By Bill Ivey
I stared at my Twitter feed last month, feeling utterly helpless as I read a tweet with the hashmark #Ferguson.
My son had nightmares of police killing him….when he walks in your classroom how will you comfort him?
That I would do something is unquestionable. The harder part is the what. It took me five minutes to type back:
I keep searching for the answer to that. Empathy and a hug only go so far. Think of concrete actions we can take to fight racism?
I believe that kids, perhaps even more so than adults, want to feel they have some degree of control over the world. While I can’t imagine what we can do to prevent another Ferguson ever happening (especially given that another depressingly similar shooting happened in Los Angeles just a few days later), we can certainly move the needle in the right direction. And including my friend’s child in coming up with ways to do so would hopefully help him feel more empowered.
My friend wrote back that we need “real conversations, need to stop avoiding or belittling the conversation so we can make real communities who value all members.” Implicit in this statement, of course, is the notion that there are in fact communities who don’t value all members.
Few are the communities who wouldn’t hold valuing all members as an ideal. But how many communities – ironically often in the name of maintaining unity – are all too willing to perpetually postpone certain conversations because they might be hard? The value of those conversations is obvious, or should be. But the path they open up can be scary to some of us. For one thing, the emotions can be so powerful.
Meanwhile, one of the friends of a Black expectant mother, who was reaching out for support as she envisioned the world her child would enter, shared a keynote by Glenn Singleton, “Courageous Conversations About Race,” at the 2013 School Improvement Network Innovation Summit. Singleton, the president of Pacific Educational Group, offers some background information not everyone may know and a protocol to frame these conversations.
The video, which takes about 22 minutes to watch, is an incredible resource for schools, other organizations, and people in general who recognize the necessity of addressing potential fears in enabling us to move forward.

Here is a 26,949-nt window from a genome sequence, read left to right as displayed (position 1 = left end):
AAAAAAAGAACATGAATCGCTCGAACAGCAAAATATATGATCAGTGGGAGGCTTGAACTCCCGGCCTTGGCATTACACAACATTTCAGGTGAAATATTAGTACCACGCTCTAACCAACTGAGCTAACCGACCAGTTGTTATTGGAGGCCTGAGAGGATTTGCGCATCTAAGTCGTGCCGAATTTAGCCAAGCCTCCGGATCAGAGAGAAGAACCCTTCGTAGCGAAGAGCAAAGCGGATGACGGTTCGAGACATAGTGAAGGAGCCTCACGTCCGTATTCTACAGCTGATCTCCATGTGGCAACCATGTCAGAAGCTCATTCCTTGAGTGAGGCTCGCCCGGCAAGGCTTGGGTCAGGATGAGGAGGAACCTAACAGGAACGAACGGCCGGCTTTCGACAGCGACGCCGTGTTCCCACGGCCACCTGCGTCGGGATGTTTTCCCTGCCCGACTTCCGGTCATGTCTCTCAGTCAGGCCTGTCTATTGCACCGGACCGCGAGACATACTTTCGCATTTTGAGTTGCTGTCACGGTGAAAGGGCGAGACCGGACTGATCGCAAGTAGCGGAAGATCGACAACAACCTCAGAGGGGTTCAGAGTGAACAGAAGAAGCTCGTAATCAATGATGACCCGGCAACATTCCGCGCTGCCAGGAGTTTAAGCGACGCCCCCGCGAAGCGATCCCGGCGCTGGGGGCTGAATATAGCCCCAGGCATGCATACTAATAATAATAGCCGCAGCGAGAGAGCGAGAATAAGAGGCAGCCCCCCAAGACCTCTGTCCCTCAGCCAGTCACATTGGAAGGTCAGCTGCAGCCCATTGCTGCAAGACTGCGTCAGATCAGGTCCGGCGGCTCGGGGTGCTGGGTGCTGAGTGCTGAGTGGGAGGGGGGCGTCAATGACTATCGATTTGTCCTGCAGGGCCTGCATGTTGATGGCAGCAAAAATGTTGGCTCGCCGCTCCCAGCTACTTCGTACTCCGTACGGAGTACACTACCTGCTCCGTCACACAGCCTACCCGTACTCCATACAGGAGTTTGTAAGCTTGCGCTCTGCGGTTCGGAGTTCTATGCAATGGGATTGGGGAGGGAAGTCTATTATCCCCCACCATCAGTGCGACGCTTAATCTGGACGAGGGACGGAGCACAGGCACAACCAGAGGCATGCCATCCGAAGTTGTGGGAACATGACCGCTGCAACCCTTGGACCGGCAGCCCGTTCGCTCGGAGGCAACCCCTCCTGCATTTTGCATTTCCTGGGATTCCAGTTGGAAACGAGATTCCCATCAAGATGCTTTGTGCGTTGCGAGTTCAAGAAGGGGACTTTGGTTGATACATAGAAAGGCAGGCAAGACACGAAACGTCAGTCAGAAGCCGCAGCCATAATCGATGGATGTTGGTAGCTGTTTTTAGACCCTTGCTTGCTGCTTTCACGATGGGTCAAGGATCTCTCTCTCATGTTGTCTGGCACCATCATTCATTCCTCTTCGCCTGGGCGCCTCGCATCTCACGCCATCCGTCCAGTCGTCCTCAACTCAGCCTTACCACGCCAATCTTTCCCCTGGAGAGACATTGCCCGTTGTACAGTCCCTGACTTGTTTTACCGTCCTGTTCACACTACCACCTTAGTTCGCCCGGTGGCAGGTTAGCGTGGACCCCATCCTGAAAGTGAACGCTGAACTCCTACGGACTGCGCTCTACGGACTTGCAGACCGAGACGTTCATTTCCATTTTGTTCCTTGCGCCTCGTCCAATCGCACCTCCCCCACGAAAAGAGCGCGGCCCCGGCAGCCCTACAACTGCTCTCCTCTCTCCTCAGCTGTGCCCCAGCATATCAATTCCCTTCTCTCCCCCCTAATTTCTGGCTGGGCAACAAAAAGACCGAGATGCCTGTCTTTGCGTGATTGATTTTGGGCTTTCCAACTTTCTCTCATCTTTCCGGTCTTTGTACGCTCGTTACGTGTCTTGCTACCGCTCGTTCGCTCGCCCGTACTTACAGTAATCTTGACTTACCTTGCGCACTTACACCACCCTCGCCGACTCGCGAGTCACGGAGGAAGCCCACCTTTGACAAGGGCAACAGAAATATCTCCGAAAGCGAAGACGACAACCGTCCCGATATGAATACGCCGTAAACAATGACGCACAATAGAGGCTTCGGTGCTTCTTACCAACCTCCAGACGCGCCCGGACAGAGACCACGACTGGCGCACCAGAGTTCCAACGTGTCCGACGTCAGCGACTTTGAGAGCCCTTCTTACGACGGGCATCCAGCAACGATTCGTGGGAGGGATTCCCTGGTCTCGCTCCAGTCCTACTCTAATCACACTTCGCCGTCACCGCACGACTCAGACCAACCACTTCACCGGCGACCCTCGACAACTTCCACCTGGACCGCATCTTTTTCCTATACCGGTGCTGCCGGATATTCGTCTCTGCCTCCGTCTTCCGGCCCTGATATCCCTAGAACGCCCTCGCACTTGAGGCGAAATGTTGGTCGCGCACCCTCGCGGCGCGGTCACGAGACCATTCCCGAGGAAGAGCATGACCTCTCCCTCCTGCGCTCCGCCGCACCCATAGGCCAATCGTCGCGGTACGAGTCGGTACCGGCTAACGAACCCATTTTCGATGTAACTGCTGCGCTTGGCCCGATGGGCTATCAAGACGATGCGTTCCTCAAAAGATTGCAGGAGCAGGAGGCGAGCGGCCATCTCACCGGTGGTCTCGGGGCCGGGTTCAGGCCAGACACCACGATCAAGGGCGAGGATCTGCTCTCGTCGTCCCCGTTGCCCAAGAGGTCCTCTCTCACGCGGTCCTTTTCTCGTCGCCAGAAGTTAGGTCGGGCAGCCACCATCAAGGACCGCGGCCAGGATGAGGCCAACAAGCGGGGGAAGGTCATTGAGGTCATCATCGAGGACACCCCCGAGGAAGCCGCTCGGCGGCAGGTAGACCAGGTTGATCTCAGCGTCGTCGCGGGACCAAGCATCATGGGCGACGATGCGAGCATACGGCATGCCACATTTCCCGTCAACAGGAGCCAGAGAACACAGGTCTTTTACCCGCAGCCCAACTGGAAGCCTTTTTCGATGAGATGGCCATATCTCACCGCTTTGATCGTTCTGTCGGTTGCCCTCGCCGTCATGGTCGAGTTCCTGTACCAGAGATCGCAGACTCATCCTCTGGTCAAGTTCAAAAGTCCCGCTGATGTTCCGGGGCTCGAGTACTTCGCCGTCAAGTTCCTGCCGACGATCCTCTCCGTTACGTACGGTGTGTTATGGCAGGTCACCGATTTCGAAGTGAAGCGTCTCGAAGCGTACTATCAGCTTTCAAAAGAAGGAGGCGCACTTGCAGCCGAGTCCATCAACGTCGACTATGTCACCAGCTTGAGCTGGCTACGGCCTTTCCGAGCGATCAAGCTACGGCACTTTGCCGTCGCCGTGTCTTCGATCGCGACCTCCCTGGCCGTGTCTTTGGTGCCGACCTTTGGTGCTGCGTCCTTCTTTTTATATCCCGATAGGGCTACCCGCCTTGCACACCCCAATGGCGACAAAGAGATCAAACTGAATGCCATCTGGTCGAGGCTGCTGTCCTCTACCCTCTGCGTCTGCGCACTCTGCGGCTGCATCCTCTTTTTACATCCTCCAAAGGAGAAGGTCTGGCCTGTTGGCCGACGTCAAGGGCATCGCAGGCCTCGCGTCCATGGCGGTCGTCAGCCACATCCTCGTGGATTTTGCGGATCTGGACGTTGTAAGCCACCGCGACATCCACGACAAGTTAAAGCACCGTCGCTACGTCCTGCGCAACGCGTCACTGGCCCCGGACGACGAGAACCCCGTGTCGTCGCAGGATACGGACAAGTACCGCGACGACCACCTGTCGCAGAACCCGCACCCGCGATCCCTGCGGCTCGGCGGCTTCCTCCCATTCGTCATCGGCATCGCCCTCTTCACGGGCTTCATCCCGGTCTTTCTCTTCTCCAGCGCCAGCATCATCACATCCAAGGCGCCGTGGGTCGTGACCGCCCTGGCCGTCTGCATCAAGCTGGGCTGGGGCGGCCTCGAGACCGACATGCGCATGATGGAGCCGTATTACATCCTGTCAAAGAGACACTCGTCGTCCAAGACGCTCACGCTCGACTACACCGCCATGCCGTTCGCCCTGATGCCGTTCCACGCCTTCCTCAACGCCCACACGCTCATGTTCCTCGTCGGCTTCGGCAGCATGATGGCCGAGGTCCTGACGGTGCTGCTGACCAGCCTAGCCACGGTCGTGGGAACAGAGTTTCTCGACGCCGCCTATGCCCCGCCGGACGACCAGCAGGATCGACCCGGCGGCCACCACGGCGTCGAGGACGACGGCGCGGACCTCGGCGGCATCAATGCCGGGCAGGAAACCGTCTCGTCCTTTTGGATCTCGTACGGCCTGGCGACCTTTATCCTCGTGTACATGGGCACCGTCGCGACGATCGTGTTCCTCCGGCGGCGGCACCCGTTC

We are the village
Even though #Ferguson is already fading from our feeds, the issues and social dynamics that led to it remain firmly in place. Moving forward is not an option but a necessity. Issues of race are marginalized far too often. We all like to think of ourselves as nice people trying to do the right thing, and for the most part we are. And that does matter.
But systemic racism in our country is bound to affect not just people of color but also white people; just as patriarchy affects not just women but also people of all genders (and sexualities); just as classism affects not just the impoverished but also people of all socioeconomic levels; just as ableism affects not just the disabled, and so on.
The many manifestations of privilege and oppression play out differently in different people, making each individual story matter deeply. So listening, learning, affirming, and acting are all important parts of the process.
My friend who asked about her son tweeted me back: thank you for the response. I appreciate it greatly. #village
It does indeed take a village. And that village is us.
Bill Ivey is Middle School Dean at all-girl Stoneleigh-Burnham School in Greenfield MA, where he also teaches Humanities 7, Social Media, and the Middle and Upper School Rock Bands. Bill is the advisor for MOCA, the middle school student government, and he coordinates and participates in the middle school service program. Bill’s other MiddleWeb posts include Hungering for a Better World, Actually, You ARE Special and Student-Driven Classrooms: Keeping the Faith.